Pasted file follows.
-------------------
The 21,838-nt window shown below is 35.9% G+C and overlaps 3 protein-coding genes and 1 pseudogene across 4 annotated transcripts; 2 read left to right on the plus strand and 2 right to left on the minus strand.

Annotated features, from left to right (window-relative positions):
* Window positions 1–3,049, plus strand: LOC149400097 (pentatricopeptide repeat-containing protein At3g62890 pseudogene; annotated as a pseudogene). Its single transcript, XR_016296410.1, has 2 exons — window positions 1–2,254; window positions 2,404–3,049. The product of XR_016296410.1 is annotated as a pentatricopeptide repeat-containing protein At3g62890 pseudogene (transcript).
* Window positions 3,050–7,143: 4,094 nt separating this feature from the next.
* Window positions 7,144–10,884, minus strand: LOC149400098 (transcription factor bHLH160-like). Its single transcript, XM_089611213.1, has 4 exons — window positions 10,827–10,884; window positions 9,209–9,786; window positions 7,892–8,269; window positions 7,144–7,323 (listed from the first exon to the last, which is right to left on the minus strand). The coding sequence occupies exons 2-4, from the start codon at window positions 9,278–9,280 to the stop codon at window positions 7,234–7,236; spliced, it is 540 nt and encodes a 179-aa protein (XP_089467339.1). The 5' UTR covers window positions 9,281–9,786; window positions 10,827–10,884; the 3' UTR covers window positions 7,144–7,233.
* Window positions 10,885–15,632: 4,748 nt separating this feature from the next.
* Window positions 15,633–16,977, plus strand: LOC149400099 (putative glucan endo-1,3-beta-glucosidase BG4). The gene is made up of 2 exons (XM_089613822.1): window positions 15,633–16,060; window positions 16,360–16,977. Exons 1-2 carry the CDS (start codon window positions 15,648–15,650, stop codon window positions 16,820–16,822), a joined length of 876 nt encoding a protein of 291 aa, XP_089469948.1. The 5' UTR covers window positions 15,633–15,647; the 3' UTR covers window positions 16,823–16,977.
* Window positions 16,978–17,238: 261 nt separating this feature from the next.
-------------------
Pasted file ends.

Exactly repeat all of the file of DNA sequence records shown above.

The 21,838-nt window shown below is 35.9% G+C and overlaps 3 protein-coding genes and 1 pseudogene across 4 annotated transcripts; 2 read left to right on the plus strand and 2 right to left on the minus strand.

Annotated features, from left to right (window-relative positions):
* Window positions 1–3,049, plus strand: LOC149400097 (pentatricopeptide repeat-containing protein At3g62890 pseudogene; annotated as a pseudogene). Its single transcript, XR_016296410.1, has 2 exons — window positions 1–2,254; window positions 2,404–3,049. The product of XR_016296410.1 is annotated as a pentatricopeptide repeat-containing protein At3g62890 pseudogene (transcript).
* Window positions 3,050–7,143: 4,094 nt separating this feature from the next.
* Window positions 7,144–10,884, minus strand: LOC149400098 (transcription factor bHLH160-like). Its single transcript, XM_089611213.1, has 4 exons — window positions 10,827–10,884; window positions 9,209–9,786; window positions 7,892–8,269; window positions 7,144–7,323 (listed from the first exon to the last, which is right to left on the minus strand). The coding sequence occupies exons 2-4, from the start codon at window positions 9,278–9,280 to the stop codon at window positions 7,234–7,236; spliced, it is 540 nt and encodes a 179-aa protein (XP_089467339.1). The 5' UTR covers window positions 9,281–9,786; window positions 10,827–10,884; the 3' UTR covers window positions 7,144–7,233.
* Window positions 10,885–15,632: 4,748 nt separating this feature from the next.
* Window positions 15,633–16,977, plus strand: LOC149400099 (putative glucan endo-1,3-beta-glucosidase BG4). The gene is made up of 2 exons (XM_089613822.1): window positions 15,633–16,060; window positions 16,360–16,977. Exons 1-2 carry the CDS (start codon window positions 15,648–15,650, stop codon window positions 16,820–16,822), a joined length of 876 nt encoding a protein of 291 aa, XP_089469948.1. The 5' UTR covers window positions 15,633–15,647; the 3' UTR covers window positions 16,823–16,977.
* Window positions 16,978–17,238: 261 nt separating this feature from the next.